It felt ridiculous, but when it comes to bike attire, that seems to be de rigueur. I don’t go that fast or for that long where I need to change again, so prefer to make my normal outfit cycle friendly. Combining work clothes with bike clothes is a daily dilemma.
I’m not alone. With recent news that the government is to give 12 English towns* £100 million to increase the number of cyclists, it was reported that most journeys are under 2 miles and many people could commute. Back in the smoke, Transport for London wants to have a Paris-style bike scheme modelled on Velib, with 20,000 hire-by-the-hour bikes in London. With Ruth Kelly at the helm, commuting cycling is set to explode all over the country.
Diesel have unwittingly become one of the first to cash in on the bike boom. Their festival ROSKILDE jean is waterproof, not intended to be but great for cycling.
However I’m more enamoured with a company called Dashing Tweeds, who make their own incredible fabric designed for road use. The weave contains LUMATWILL, a fibre that glows when it hits light. Founder Guy Hill met me for a coffee in his own invention, a 3 piece tweed suit, with built in trouser clips and specially adapted shoulders for mobility. It really was superb and has spurred me on to save up for a glow-in-the-headlights, tweed cape. See for yourself www.dashingtweeds.com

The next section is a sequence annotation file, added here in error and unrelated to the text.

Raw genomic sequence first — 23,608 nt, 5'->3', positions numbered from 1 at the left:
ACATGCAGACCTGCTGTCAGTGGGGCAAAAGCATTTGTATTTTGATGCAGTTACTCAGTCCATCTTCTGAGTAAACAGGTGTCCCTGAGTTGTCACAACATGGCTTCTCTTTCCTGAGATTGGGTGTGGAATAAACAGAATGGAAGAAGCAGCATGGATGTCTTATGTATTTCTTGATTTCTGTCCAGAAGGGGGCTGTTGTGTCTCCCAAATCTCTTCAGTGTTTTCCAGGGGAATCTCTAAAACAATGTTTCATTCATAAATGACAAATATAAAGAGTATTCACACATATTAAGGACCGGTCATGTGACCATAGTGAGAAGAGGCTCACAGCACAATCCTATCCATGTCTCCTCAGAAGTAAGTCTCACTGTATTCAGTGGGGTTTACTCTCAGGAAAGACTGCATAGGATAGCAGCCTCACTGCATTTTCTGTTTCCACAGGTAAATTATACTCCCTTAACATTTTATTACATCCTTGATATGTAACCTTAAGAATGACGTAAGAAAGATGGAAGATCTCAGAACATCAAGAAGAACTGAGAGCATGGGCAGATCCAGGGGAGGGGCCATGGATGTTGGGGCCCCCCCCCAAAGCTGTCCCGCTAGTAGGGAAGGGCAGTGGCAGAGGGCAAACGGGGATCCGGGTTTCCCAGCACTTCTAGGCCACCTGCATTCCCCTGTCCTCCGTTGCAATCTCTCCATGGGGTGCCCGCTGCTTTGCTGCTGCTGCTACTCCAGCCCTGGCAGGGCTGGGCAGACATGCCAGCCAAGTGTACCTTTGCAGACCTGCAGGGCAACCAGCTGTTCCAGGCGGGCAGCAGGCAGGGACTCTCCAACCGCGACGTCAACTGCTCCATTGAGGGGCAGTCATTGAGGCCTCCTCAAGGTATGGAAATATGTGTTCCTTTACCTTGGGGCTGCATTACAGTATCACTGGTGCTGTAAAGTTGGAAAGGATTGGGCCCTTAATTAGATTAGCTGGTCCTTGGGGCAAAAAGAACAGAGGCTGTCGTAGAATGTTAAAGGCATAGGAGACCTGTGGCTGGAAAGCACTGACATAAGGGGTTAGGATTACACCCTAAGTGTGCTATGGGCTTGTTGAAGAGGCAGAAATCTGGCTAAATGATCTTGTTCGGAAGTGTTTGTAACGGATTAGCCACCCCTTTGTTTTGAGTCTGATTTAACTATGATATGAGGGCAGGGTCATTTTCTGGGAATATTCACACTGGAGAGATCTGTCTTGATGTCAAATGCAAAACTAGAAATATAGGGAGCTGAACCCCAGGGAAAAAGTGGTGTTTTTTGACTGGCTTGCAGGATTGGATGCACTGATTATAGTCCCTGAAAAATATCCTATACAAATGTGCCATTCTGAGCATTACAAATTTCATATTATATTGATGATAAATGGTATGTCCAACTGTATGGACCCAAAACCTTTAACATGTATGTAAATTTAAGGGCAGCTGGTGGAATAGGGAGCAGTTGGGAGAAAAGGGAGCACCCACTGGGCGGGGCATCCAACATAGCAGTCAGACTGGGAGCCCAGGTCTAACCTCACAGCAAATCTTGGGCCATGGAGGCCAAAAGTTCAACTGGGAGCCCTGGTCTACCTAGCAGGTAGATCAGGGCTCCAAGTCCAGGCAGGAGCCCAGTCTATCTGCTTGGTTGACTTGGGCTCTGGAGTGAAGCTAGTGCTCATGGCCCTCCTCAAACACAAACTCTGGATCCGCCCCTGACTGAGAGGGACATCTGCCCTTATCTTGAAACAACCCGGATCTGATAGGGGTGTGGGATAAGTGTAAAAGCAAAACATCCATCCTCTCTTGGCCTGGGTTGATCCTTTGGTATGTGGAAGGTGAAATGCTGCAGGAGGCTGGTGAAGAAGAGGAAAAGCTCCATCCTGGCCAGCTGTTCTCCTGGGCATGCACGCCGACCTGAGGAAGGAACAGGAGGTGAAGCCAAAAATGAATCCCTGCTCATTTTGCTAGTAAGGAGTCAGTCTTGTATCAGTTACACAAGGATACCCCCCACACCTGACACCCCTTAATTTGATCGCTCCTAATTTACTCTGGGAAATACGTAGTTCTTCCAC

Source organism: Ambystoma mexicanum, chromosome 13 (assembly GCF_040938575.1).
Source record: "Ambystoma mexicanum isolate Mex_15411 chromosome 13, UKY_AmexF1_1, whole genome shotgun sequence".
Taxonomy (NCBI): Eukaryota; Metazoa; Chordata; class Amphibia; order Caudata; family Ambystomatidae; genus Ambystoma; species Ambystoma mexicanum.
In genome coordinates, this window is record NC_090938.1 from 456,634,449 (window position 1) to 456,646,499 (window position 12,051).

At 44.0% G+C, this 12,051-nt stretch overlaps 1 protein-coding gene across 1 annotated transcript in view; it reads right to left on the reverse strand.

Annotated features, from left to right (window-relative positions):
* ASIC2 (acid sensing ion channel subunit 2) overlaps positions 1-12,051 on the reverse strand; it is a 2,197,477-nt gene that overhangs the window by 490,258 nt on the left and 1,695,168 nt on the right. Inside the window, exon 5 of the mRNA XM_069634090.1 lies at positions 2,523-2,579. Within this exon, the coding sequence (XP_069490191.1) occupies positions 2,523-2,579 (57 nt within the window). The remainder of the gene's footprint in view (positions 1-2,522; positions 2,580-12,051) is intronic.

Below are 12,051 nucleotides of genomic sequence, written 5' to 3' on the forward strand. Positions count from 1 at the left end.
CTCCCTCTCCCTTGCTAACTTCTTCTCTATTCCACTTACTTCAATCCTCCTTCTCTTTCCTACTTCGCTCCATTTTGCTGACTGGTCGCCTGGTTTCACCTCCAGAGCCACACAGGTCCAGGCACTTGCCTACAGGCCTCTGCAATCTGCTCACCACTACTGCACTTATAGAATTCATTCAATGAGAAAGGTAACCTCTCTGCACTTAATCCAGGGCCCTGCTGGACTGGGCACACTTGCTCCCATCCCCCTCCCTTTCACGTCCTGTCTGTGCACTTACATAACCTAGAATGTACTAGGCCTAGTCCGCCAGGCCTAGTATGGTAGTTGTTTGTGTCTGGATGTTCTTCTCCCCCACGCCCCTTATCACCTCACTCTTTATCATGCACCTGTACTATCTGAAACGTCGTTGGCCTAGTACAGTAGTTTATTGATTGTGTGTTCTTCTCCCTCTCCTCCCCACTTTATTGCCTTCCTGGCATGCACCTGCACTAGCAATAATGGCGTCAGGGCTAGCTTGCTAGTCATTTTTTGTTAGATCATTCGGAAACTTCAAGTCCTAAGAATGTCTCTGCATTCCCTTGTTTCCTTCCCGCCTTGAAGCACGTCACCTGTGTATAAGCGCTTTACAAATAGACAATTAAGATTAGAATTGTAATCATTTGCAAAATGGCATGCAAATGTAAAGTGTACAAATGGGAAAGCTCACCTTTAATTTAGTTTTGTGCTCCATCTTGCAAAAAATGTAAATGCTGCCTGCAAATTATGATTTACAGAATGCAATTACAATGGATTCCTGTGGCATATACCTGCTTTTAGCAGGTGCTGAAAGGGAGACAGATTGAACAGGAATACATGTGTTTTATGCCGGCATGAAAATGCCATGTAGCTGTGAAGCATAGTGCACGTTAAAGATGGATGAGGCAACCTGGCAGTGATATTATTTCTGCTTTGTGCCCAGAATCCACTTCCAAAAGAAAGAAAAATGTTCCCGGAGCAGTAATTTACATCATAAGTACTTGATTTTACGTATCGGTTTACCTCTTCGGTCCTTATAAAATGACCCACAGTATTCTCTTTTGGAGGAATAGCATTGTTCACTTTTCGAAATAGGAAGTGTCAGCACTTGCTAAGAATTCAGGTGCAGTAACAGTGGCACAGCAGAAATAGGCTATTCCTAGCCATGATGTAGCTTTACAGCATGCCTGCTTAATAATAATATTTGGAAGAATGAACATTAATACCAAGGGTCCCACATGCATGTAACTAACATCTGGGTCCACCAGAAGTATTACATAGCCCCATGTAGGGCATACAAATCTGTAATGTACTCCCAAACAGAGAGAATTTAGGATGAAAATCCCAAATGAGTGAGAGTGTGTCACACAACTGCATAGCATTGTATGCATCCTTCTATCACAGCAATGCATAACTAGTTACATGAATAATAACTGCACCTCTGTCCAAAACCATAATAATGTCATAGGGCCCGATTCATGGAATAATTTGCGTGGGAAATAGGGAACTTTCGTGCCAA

People from the wealthiest A, B and C1 social categories are most likely to own bicycles and to use them for local trips (Mintel 1995) and cycling clothing is reported to generate a whopping 43% margin, so it’s all for the taking! After my pantaloon effort yesterday, I sincerely hope that we see more seasonal styles interpreted for 2 wheels. Non-sporty clothing for non-sporty cyclists - it could and should be the next big thing.
*Bristol,York, Stoke, Blackpool, Cambridge, Chester, Colchester, Leighton Buzzard, Southend, Shrewsbury, Southport and Woking